This was a randomized controlled trial (RCT) to compare early and delayed (traditional) oral feeding after uncomplicated CS under spinal anesthesia at University of Abuja Teaching Hospital, Abuja. The hospital has an average of 3000 deliveries annually and provides specialist health-care services mostly to inhabitants of Nigeria's Federal Capital Territory and serves as a referral centre for neighboring states in Nigeria. The study was conducted between January 2014 and June 2014. Ethical clearance was obtained from the University of Abuja Teaching Hospital Research and Ethics committee for the conduct of the study. Written informed consent was also obtained from each participant.

Consenting women with term singleton pregnancies and planned for elective or emergency CSs under spinal anesthesia were recruited for the study.

Primary outcome measure was development of paralytic ileus symptoms while secondary outcome measures included time interval to return of bowel sound, duration of hospital stay, and patients' satisfaction.

Exclusion criteria were CSs performed under general anesthesia, history of bowel surgery, maternal diseases (preeclampsia, diabetes mellitus), intraoperative or immediate postoperative complications, use of magnesium sulfate in the perioperative period and contraindications to spinal anesthesia.

The sample size of 152 (76 women for each arm of the study) was calculated using the formula for calculation of sample size for RCT with categorical primary outcome variable [5] on the following assumptions:

  • Sample size adjustment for dropout of 10%
  • Proportion of participants in the nonintervention population (delayed feeding group) that developed ileus symptoms. This was 13% from a previous study in Nigeria [4]
  • Study designed to detect at least a 20% increase in the proportion of participants in the early feeding that will develop ileus symptoms
  • Significance level of 5% for the hypothesis test and a power of 80% (or 0.8).


Patients allocation into one of the two study groups, “early feeding” or “delayed feeding” group was accomplished by a computer-generated list of random numbers. The group name was placed inside consecutively numbered opaque envelopes. The sealed envelopes were secured in a box and placed in the maternity ward from where they were drawn serially until completion of the study. Both the surgeon and the primary investigator were blinded of the study assignment into group. The managing team of obstetricians attended to the patients according to what was contained in the picked envelopes.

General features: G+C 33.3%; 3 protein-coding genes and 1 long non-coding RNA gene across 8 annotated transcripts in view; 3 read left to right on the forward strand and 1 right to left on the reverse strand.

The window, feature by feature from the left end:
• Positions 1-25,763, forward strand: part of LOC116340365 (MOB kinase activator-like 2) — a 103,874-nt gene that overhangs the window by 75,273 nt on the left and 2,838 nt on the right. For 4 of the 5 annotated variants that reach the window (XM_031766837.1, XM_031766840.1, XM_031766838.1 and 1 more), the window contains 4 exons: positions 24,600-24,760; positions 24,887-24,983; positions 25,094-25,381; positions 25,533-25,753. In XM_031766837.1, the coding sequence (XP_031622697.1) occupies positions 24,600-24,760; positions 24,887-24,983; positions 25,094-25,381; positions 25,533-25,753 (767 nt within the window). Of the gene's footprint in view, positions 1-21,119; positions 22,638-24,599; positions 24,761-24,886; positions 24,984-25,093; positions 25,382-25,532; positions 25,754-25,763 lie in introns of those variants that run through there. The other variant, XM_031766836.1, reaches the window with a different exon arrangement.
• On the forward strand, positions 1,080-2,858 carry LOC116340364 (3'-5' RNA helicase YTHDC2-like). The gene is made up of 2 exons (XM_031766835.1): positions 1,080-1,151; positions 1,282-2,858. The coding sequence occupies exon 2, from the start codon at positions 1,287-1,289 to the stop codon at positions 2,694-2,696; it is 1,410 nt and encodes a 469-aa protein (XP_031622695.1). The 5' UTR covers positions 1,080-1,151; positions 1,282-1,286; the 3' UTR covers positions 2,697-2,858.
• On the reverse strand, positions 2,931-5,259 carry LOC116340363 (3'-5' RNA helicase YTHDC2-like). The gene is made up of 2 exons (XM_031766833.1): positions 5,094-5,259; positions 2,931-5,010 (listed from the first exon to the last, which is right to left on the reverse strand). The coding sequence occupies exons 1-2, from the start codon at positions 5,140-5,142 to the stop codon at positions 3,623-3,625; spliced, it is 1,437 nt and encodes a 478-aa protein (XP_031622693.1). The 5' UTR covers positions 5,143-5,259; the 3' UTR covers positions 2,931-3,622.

The early feeding group took oral sips of water 6 h after CS, and this was graduated to liquid diet of 100 ml of tea taken under supervision by any member of the research team after 12 h postoperatively and thereafter every 6 h. This was followed by soft diet on the patient's demand after 24 h. Thereafter, regular diet was introduced.

The delayed feeding group was restricted from oral fluid intake for the first 24 h. Oral sips of water were administered after 24 h postoperatively. This was based on the presence of or absence of bowel sounds. Liquid diet (100 ml) was taken by the patient under supervision of any member of the research team 4 h after oral sips of water and thereafter every 6 h. This was followed by a soft diet on the patient's demand after 48 h. Thereafter, regular diet was introduced.

Terms used in this study are defined in [Table 1].
Table 1: Definition of terms used in the study

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Patients were also asked to note the time they passed the first flatus after the surgery.

The demographic characteristics, indication for CS, operative and outcome characteristics of the CS were recorded. The participants were interviewed regarding their hospital progress and satisfaction with study protocol, using visual analog scale (VAS 0–100). A VAS for satisfaction is a horizontal line of 100-mm long. At the beginning and at the end, there are two descriptors representing extremes of satisfaction (i.e., no satisfaction and extreme satisfaction). The patient rated her satisfaction by making a vertical mark on the 100-mm line. The measurement in millimeters was converted to the same number of points ranging from 0 to 100 points. The exact question was “Are you satisfied with the duration of time it took for you to commence oral feeding following your surgery?” A standard explanation of how to fill in the VAS form was mentioned beneath the VAS horizontal line.[6]